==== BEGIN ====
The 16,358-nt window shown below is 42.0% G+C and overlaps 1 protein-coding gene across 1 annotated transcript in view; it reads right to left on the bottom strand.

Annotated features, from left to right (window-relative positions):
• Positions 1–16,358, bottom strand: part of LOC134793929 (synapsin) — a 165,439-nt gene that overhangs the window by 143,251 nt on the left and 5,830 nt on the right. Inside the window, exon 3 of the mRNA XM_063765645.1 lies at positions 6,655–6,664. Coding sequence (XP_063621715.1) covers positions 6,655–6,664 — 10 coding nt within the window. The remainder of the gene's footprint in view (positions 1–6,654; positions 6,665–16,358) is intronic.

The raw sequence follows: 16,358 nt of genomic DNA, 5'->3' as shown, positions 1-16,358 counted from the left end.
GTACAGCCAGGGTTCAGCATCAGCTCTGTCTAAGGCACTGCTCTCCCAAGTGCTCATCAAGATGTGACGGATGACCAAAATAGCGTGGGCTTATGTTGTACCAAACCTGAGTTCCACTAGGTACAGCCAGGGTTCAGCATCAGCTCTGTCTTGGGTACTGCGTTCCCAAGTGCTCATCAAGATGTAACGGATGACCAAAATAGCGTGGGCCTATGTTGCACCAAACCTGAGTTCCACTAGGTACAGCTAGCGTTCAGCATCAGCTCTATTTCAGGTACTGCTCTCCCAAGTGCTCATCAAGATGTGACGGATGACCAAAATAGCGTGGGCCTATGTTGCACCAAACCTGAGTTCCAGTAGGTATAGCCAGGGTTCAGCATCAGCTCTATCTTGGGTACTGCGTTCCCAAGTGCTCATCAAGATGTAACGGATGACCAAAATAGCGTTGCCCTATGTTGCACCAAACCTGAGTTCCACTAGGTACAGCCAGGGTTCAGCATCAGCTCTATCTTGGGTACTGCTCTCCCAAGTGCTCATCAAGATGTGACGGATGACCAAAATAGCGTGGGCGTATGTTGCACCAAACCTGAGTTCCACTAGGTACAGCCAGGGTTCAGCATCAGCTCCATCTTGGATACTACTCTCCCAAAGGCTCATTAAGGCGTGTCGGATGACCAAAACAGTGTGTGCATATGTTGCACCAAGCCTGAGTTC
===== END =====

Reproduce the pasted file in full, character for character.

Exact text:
The 16,358-nt window shown below is 42.0% G+C and overlaps 1 protein-coding gene across 1 annotated transcript in view; it reads right to left on the bottom strand.

Annotated features, from left to right (window-relative positions):
• Positions 1–16,358, bottom strand: part of LOC134793929 (synapsin) — a 165,439-nt gene that overhangs the window by 143,251 nt on the left and 5,830 nt on the right. Inside the window, exon 3 of the mRNA XM_063765645.1 lies at positions 6,655–6,664. Coding sequence (XP_063621715.1) covers positions 6,655–6,664 — 10 coding nt within the window. The remainder of the gene's footprint in view (positions 1–6,654; positions 6,665–16,358) is intronic.

The raw sequence follows: 16,358 nt of genomic DNA, 5'->3' as shown, positions 1-16,358 counted from the left end.
GTACAGCCAGGGTTCAGCATCAGCTCTGTCTAAGGCACTGCTCTCCCAAGTGCTCATCAAGATGTGACGGATGACCAAAATAGCGTGGGCTTATGTTGTACCAAACCTGAGTTCCACTAGGTACAGCCAGGGTTCAGCATCAGCTCTGTCTTGGGTACTGCGTTCCCAAGTGCTCATCAAGATGTAACGGATGACCAAAATAGCGTGGGCCTATGTTGCACCAAACCTGAGTTCCACTAGGTACAGCTAGCGTTCAGCATCAGCTCTATTTCAGGTACTGCTCTCCCAAGTGCTCATCAAGATGTGACGGATGACCAAAATAGCGTGGGCCTATGTTGCACCAAACCTGAGTTCCAGTAGGTATAGCCAGGGTTCAGCATCAGCTCTATCTTGGGTACTGCGTTCCCAAGTGCTCATCAAGATGTAACGGATGACCAAAATAGCGTTGCCCTATGTTGCACCAAACCTGAGTTCCACTAGGTACAGCCAGGGTTCAGCATCAGCTCTATCTTGGGTACTGCTCTCCCAAGTGCTCATCAAGATGTGACGGATGACCAAAATAGCGTGGGCGTATGTTGCACCAAACCTGAGTTCCACTAGGTACAGCCAGGGTTCAGCATCAGCTCCATCTTGGATACTACTCTCCCAAAGGCTCATTAAGGCGTGTCGGATGACCAAAACAGTGTGTGCATATGTTGCACCAAGCCTGAGTTC